Amazon Elastic Compute Cloud (Amazon EC2) provides AWS customers with the ability to launch and fully manage virtual machines in the cloud. This webpage provides high-level guidance and best practices for securing EC2 instances. These best practices span operating systems and offer a framework for more specific recommendations, such as those offered in the Securing Windows EC2 Instances Solution Brief.

The following sections assume a basic understanding of the AWS platform and operating system (OS) security.

The process for securing EC2 instances involves principles that are applicable to any OS, whether running in a virtual machine or on premises:

  • Least Access: Restrict server access from both the network and on the instance, install only the required OS components and applications, and leverage host-based protection software.
  • Least Privilege: Define the minimum set of privileges each server needs in order to perform its function.
  • Configuration Management: Create a baseline server configuration and track each server as a configuration item. Assess each server against the current recorded baseline to identify and flag any deviations. Ensure each server is configured to generate and securely store appropriate log and audit data.
  • Change Management: Create processes to control changes to server configuration baselines.
  • Audit Logs: Audit access and all changes to EC2 instances to verify server integrity to ensure only authorized changes are made.

The following sections offer prescriptive advice for applying server-level security controls to EC2 instances in the AWS Cloud

Each EC2 instance has one or more Elastic Network Interfaces (ENIs) that provide network connectivity to an Amazon Virtual Private Cloud (Amazon VPC) subnet. Each ENI is protected by one or more security groups that act as stateful virtual firewalls, a stateless network access control list (ACL), and subnet route table rules. The following best practices implement the principle of least access for EC2 network connections:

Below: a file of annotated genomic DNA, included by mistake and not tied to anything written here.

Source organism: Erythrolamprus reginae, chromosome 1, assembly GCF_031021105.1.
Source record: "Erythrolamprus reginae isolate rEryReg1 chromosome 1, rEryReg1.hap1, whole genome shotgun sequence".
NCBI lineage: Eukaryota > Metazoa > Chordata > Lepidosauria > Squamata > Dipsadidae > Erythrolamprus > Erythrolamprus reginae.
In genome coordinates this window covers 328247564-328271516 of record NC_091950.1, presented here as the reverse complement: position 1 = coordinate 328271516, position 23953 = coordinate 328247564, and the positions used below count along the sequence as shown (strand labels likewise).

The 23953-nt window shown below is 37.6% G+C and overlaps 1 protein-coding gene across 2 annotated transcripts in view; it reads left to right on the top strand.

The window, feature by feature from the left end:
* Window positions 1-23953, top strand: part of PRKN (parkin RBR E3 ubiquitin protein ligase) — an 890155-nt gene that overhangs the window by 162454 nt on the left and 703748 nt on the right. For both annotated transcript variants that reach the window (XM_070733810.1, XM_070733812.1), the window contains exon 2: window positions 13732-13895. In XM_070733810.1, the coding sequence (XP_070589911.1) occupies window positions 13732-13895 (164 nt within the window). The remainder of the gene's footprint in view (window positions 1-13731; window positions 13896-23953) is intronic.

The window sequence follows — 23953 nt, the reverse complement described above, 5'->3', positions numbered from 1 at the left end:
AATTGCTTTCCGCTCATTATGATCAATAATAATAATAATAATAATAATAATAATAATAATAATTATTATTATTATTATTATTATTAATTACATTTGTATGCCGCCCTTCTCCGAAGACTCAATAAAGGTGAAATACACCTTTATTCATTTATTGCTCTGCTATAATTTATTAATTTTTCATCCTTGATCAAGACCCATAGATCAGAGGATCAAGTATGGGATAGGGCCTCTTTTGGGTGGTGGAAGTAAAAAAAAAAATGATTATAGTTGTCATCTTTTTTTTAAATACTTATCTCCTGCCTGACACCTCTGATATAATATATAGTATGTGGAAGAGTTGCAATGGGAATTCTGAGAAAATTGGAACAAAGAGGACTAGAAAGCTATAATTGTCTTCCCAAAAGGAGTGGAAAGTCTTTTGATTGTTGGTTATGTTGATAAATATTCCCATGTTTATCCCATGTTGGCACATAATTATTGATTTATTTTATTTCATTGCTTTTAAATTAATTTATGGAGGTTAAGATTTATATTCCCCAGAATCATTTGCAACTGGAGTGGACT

• Configure security groups to permit the minimum required network traffic for the EC2 instance. For example, if an EC2 instance is a web server, configure its security groups to permit only inbound HTTP/HTTPS, management traffic, and minimal outbound connections.
  • Leverage security groups as the primary mechanism for controlling network access to EC2 instances. When necessary, use network ACLs sparingly to provide stateless, coarse-grain network control. Security groups are more versatile than network ACLs due to their ability to perform stateful packet filtering and create rules that reference other security groups. However, network ACLs can be effective as a secondary control for denying a specific subset of traffic or providing high-level subnet guard rails.
  • Configure VPC subnet route tables with the minimal required network routes. For example, place only EC2 instances that need direct Internet access into subnets with routes to an Internet Gateway, and place only EC2 instances that need direct access to internal networks into subnets with routes to a virtual private gateway.
  • Consider using additional security groups or ENIs to control and audit EC2 instance management traffic separately from regular application traffic. This approach allows specific IAM policies to control changes to specific security groups or automated rule-verification scripts to more easily audit security group rules. Separate ENIs allow customers to combine host-based routing policies with VPC subnet routing rules to control network traffic.

Tightly control and monitor interactive access to EC2 instances. Interactive access is typically either provided through emergency-only, break-glass scenarios, or managed through a central directory service. For users and apps that require regular access to instances, make sure to configure them with least privileges. For more information, see the Controlling EC2 OS Access Solution Brief.